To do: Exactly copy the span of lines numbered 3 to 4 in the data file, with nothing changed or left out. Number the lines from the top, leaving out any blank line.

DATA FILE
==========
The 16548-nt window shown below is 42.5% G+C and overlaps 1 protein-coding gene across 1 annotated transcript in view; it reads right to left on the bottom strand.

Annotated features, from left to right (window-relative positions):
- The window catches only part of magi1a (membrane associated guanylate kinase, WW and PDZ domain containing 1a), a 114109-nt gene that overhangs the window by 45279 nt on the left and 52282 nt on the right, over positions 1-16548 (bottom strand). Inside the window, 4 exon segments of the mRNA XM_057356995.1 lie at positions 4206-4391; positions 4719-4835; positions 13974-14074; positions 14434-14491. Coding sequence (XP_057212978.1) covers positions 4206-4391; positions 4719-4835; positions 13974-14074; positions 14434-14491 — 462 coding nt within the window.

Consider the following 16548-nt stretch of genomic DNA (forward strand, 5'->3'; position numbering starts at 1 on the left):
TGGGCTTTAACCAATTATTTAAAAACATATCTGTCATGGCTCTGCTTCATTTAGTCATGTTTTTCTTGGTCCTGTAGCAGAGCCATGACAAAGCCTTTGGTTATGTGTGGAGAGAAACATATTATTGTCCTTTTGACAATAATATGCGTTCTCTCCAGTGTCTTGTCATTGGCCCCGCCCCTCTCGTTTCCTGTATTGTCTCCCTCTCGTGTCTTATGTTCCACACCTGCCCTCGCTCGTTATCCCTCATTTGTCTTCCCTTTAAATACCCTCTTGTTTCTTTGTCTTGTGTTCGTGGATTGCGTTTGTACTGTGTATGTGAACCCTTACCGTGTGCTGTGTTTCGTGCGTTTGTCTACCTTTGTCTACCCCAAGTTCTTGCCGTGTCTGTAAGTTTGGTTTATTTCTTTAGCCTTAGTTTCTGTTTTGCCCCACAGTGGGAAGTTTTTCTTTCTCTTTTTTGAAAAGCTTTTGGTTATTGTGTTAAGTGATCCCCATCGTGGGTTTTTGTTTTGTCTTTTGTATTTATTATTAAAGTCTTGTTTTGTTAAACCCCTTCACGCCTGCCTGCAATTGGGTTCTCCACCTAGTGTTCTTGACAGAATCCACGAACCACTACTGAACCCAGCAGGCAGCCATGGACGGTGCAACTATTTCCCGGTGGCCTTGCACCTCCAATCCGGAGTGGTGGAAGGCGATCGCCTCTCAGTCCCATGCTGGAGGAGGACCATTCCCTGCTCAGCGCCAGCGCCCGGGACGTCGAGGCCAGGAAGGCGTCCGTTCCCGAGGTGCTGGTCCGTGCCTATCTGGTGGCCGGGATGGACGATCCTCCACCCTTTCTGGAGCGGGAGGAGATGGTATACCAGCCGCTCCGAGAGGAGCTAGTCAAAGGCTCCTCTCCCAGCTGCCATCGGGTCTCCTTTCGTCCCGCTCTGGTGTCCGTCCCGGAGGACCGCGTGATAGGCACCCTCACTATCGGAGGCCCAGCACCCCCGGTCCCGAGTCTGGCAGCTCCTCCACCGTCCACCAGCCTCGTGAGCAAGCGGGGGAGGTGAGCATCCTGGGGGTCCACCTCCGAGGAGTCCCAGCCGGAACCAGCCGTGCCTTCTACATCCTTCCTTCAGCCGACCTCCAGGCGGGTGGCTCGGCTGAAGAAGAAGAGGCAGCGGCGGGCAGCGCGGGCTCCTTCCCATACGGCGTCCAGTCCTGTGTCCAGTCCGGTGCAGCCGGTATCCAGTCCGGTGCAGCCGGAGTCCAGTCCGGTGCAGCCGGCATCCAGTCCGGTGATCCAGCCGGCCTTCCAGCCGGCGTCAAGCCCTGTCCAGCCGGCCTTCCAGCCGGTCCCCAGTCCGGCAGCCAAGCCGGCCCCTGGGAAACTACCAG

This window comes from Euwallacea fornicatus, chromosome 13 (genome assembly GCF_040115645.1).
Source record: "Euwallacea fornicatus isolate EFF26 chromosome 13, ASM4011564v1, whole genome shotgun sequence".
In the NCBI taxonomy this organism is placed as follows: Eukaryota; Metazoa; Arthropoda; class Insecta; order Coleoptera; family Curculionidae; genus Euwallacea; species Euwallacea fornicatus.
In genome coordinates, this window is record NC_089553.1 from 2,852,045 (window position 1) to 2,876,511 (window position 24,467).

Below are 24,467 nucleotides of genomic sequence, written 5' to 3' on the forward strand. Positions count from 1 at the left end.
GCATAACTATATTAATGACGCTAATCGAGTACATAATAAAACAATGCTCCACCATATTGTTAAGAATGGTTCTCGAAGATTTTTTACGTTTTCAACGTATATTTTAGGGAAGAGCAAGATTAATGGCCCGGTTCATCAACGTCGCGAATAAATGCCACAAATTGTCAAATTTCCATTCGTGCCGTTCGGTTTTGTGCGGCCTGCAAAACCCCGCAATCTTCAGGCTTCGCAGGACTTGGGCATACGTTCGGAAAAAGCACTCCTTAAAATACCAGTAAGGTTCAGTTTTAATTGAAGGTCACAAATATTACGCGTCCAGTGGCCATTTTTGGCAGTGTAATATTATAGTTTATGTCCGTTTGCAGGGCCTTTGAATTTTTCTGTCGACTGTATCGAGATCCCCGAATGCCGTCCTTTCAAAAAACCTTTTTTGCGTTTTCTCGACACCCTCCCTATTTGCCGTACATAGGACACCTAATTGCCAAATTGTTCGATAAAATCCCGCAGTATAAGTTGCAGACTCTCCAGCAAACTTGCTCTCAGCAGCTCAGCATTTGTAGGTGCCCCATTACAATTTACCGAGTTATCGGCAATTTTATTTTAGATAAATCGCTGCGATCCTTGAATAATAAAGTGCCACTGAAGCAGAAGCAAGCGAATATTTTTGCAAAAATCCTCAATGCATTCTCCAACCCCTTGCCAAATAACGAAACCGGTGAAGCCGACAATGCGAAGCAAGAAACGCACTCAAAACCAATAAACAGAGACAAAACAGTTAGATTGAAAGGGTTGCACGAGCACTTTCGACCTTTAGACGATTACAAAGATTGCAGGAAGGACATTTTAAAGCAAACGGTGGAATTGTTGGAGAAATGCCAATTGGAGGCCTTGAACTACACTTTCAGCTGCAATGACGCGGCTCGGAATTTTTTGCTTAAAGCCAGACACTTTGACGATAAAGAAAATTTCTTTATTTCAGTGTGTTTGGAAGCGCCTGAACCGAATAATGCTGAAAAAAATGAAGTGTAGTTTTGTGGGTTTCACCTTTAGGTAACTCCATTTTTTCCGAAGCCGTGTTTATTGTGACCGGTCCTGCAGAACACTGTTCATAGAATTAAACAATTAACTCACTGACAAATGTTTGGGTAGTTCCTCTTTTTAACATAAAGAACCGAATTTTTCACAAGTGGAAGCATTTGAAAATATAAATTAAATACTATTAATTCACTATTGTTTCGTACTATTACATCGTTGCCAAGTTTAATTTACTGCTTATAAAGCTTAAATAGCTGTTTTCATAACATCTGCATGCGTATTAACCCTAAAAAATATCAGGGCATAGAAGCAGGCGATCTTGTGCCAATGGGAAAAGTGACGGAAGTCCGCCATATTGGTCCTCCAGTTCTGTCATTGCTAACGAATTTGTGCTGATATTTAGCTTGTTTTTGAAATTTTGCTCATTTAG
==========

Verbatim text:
- The window catches only part of magi1a (membrane associated guanylate kinase, WW and PDZ domain containing 1a), a 114109-nt gene that overhangs the window by 45279 nt on the left and 52282 nt on the right, over positions 1-16548 (bottom strand). Inside the window, 4 exon segments of the mRNA XM_057356995.1 lie at positions 4206-4391; positions 4719-4835; positions 13974-14074; positions 14434-14491. Coding sequence (XP_057212978.1) covers positions 4206-4391; positions 4719-4835; positions 13974-14074; positions 14434-14491 — 462 coding nt within the window.

Consider the following 16548-nt stretch of genomic DNA (forward strand, 5'->3'; position numbering starts at 1 on the left):